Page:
Movie stars! Sports legends! Political movers and shakers! Celebrity endorsements and appearances can be huge for a business. TDmonthly Magazine gives 10 rules for working with the stars.
|"If you make them comfortable and appreciated, not only will they do their best for you, but you´ve made a friend that you could perhaps turn to again." —Joan Leslie Caldwell, former actress
Rule #1: Figure out which celebrity is best for you. Figure who your target customer is, then make a list of your specific top 10 celebs, working your way from least likely to most likely. And don’t forget: Every town has its local heroes, who can be as famous in their own corners of the world as big-name stars.
Rule #2: What’s in it for them? Celebrities have “going rates” for appearances. But, according to Rita Tateel, president and founder of The Celebrity Source Inc., “Family and children are their top priority. Then, their favorite charities.” Try to include a star’s family in the promotion, or donate the day’s proceeds to your star’s favorite charity.
Rule #3: Whom do you approach? If it’s an actor, call the Screen Actors Guild (http://www.sag.org/) to find the right contact person. Sports people are usually represented by large agencies. Call their team office and get that info. Political stars’ representation can usually be reached with a call to their hometown newspaper.
Rule #4: Leave paper trails. Always put everything in writing. If you make a phone call, follow up with a letter, fax or e-mail of confirmation. And don’t forget to cc the star’s reps, too. Pat Kingsley, founder and principal of PMK, one of Hollywood's top publicity firms: “We send copies of any correspondence we have with celebrities to their agent or manager.” And run it past your lawyer, too.
Rule #5: Make the experience enjoyable. Once you have your star, make a list of everything they might want to know, do and need from start to finish. The best way to make a celebrity and their reps feel secure is to show you are have anticipated everything.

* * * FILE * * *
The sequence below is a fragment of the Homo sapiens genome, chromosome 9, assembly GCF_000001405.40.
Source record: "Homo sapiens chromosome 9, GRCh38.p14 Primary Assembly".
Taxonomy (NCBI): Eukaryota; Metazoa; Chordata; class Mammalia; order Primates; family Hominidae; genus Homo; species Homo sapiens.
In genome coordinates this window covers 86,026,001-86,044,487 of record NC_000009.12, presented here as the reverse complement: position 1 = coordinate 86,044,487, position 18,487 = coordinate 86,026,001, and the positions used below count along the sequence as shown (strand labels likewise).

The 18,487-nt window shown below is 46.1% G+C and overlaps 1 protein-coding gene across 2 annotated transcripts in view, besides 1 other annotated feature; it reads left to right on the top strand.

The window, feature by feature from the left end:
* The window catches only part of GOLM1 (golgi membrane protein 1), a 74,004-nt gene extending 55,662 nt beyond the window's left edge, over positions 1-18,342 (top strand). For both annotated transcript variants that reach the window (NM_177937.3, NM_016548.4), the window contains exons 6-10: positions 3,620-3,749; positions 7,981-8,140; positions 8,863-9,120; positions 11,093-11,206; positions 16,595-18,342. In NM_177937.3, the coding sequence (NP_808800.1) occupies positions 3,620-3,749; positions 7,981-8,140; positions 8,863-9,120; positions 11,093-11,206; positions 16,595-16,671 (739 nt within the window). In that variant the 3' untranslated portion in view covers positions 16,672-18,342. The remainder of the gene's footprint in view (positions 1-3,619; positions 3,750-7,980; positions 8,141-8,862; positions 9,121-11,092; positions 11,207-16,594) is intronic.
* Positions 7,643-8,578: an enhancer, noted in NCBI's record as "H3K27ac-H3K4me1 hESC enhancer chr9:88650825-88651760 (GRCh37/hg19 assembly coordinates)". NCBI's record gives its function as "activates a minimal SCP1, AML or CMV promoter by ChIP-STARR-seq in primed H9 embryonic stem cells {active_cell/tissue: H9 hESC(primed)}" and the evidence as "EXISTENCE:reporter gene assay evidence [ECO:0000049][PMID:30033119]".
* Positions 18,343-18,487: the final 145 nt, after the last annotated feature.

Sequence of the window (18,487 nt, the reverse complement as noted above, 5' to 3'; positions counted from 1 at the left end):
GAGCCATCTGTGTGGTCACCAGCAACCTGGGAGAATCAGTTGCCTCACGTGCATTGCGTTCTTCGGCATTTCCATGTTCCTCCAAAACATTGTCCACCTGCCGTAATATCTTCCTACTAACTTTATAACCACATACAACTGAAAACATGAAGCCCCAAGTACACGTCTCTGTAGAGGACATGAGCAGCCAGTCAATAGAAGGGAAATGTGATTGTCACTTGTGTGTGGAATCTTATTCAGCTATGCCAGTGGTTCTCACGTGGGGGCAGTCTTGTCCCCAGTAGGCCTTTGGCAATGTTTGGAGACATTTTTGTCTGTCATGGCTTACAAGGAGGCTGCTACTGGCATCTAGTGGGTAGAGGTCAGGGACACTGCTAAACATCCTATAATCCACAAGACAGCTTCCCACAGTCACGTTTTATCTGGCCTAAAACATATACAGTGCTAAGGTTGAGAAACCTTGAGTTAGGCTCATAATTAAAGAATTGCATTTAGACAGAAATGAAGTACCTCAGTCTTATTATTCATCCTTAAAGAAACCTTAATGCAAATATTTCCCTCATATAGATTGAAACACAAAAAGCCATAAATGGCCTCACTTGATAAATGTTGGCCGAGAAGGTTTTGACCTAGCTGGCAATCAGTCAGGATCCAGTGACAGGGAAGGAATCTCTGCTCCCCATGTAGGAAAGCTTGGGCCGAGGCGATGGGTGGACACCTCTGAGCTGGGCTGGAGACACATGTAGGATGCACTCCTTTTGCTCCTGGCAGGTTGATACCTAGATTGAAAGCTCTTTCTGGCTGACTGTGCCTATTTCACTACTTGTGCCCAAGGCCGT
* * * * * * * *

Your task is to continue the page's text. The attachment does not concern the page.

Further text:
Rule #6: Be careful of their time. As Harry A. Freedman says in his book “Black Tie Optional”: “First and foremost: schedule the event around the celebrity’s schedule.” Having a celeb there for the first hour of an event when the media has gathered is more efficient than having them hang around for a whole day.
Rule #7: Don’t demand too much. State up front what you need them to do, and keep it to a minimum. Don’t have them memorize a speech or kiss babies.
Rule #8: Always clarify terms and keep your promises. Make sure everyone knows what they’re getting into, and then stick by it.
Rule #9: Be warm and sincere. These are human beings under the limelight: be gentle and positive. As actress turned philanthropist Joan Leslie Caldwell explained: "You have to give celebrities structure so they can do a good job for your organization. If you make them comfortable and appreciated, not only will they do their best for you, but you´ve made a friend that you could perhaps turn to again."
Rule #10: ALWAYS BE PROFESSIONAL! You are not a fan at this occasion, you are a business person. Don’t ask for autographs or special favors. But keep smiling; this is going to be fun!
For more information on this subject (and there’s lots of it), please e-mail specific questions to TDmonthly, at firstname.lastname@example.org, and we will be glad to follow up with you.